Gonzaga coach Mark Few shows up for work, winding his way around fenced construction zones, stepping on temporary plywood paths and walking past the entrance of the men’s basketball locker room.
“It’s like showing up to your house every day when it’s being built,” Few said a few weeks ago. “The construction people have been unbelievable, working weekends, nights. It’s going to be phenomenal once they get it all done.”
That day is coming soon for the building boom involving Gonzaga athletics. The majority of the three-story Volkar Center for Athletic Achievement should be done by late November. The expanded locker room is nearly ready to open its new glass doors.
Several improvements have already debuted, including the new center-hung scoreboard and two new end-wall videoboards inside the McCarthey Athletic Center. Similar videoboard upgrades have been made at the Martin Centre (volleyball) and Luger Field (soccer), and another is under construction at the Patterson Baseball Complex. The videoboard projects were funded by booster donations.
“You step inside the (MAC) concourse and the center-hung (scoreboard) jumps out at you,” athletic director Mike Roth said. “It adds to the whole atmosphere of the building.”
The four-sided, center-hung scoreboard is visible from every one of the 6,000 seats that are routinely filled for men’s basketball games. The end-wall videoboards are 36 feet wide, replacing boards that were 16 feet wide, and can provide a combination of video and statistical information.
The high-definition video is crystal clear and so is the sound emanating from the 32-speaker JBL Audio system.
Or, as senior guard Silas Melson put it, “I think you can see every bump on my face on the screen.”
Fans attending men’s basketball’s Kraziness in the Kennel and women’s basketball’s Fan Fest last month saw the new videoboards in action. What they didn’t see was the scramble to complete installation of the center-hung scoreboard before the men’s event on Oct. 7.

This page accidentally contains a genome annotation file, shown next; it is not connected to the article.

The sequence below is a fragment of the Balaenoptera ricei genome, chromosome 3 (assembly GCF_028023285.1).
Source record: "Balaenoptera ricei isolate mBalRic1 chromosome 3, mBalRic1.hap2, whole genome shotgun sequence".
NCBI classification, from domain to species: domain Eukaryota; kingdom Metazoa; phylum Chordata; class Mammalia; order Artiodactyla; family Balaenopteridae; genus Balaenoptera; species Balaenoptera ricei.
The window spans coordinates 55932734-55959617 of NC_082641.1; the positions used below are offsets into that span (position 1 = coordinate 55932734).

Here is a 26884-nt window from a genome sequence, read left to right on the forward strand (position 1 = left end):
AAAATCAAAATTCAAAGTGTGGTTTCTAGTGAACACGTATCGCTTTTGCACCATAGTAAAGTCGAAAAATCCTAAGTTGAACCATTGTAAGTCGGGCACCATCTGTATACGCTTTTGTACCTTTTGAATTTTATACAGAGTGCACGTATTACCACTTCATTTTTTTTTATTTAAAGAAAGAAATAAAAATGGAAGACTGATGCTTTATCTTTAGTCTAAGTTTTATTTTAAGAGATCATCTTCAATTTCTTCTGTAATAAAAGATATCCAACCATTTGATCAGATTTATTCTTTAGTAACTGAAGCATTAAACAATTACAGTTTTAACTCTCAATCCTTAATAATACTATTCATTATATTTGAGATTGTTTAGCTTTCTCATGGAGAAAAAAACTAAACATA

Roth kept an eye on the progress, making the short walk from his new office inside the Volkar Center.
“It was going to be hard to hold Kraziness if that 10-ton scoreboard was still sitting on the court,” Roth cracked. “It would have made for funky fast breaks, swerving around the scoreboard.”
Once the scoreboard was in place, Gonzaga’s staff had to get up to speed with the operations manual.
“We had a couple people that stayed all day that Friday (before Saturday’s Kraziness), Friday night and slept in the building because they had to run all the videos and they hadn’t had any time to do it,” Roth said.
The scoreboard will probably hang 30 feet above the court, said Todd Zeidler, assistant athletic director for communications. As one might guess, the illimitable NCAA rule book has an entry dedicated to the minimum height (25 feet) for a center-hung scoreboard. The highest GU’s scoreboard can rise is 34.5 feet.
Fans seated in the top rows of the upper section are able to see the entire lower bowl on the opposite side. For example, those seated in the upper reaches of the south side can witness the Kennel Club bring Zombie Nation to life.
Response from fans has been overwhelmingly positive.
“People loved it,” Zeidler said. “It provides them with a great new experience and a continued growth in the experience they’re receiving in our building.”